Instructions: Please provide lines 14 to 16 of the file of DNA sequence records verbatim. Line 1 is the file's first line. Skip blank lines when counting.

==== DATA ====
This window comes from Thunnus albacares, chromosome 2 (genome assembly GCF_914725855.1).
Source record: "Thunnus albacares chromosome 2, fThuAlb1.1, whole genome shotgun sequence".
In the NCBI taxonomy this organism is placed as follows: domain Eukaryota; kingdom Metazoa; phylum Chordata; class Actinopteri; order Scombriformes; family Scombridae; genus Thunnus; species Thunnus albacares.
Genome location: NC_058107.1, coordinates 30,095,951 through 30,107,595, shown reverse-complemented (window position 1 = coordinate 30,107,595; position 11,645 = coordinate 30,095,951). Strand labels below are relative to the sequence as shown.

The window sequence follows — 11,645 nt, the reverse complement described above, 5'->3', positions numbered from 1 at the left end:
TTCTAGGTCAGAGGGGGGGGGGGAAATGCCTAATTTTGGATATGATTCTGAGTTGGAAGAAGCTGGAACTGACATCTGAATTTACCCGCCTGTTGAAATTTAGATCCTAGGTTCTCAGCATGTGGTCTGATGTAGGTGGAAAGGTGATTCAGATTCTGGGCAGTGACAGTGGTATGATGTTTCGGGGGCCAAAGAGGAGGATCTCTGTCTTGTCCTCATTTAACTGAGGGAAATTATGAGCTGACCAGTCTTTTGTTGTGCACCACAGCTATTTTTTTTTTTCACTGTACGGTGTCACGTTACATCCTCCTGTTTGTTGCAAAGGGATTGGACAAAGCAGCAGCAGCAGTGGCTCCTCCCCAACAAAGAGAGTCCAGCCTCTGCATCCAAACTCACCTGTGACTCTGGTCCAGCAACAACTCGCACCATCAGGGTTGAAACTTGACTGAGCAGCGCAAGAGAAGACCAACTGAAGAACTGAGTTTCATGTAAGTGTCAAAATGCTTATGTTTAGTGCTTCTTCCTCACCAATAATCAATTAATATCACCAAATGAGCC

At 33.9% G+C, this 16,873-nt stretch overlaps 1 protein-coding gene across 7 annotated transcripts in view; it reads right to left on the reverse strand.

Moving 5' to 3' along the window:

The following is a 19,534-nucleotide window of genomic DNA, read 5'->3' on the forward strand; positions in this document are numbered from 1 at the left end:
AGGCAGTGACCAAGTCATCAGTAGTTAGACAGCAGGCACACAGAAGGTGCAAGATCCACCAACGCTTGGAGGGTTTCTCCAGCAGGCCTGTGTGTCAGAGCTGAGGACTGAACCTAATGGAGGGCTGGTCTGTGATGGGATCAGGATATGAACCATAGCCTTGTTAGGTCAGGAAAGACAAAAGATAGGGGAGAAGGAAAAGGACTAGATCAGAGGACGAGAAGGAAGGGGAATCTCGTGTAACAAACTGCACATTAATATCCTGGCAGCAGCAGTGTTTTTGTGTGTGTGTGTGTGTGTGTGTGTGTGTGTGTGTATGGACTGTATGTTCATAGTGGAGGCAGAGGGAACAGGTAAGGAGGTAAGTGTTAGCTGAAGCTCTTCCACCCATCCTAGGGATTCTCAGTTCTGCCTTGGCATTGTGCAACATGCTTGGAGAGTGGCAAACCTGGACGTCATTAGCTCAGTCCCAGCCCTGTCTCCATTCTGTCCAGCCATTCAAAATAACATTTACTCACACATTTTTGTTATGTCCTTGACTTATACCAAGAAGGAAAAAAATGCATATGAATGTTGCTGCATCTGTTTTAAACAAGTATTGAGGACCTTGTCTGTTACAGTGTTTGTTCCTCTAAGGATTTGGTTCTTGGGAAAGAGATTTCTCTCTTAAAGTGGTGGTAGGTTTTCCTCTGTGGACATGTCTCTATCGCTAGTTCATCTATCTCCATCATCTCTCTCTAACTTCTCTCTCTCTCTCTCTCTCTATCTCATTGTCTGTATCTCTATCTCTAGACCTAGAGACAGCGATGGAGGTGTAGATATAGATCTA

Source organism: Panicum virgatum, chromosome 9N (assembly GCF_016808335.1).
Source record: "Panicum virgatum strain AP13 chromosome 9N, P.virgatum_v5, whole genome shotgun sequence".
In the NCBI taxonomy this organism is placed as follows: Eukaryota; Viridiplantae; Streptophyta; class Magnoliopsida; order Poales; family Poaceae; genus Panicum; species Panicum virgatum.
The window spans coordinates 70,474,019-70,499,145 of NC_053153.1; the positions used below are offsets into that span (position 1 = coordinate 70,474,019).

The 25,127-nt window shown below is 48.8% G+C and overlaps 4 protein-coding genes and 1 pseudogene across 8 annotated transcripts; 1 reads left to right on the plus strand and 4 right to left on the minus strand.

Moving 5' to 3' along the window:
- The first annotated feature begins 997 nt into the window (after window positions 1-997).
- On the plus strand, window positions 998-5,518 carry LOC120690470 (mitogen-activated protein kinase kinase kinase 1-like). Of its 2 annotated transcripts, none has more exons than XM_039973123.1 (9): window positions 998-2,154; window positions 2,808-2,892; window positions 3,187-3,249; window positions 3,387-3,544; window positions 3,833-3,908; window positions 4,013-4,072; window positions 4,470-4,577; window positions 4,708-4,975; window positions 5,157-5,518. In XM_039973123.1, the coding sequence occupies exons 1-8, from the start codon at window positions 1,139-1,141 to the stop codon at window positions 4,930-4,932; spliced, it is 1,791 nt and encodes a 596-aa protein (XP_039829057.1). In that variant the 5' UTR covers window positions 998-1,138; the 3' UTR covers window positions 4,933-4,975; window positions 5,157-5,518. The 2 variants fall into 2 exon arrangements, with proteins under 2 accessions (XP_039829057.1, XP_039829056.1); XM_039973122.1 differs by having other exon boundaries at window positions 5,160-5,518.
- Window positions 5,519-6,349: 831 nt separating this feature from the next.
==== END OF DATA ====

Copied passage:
The window spans coordinates 70,474,019-70,499,145 of NC_053153.1; the positions used below are offsets into that span (position 1 = coordinate 70,474,019).

The 25,127-nt window shown below is 48.8% G+C and overlaps 4 protein-coding genes and 1 pseudogene across 8 annotated transcripts; 1 reads left to right on the plus strand and 4 right to left on the minus strand.

Moving 5' to 3' along the window: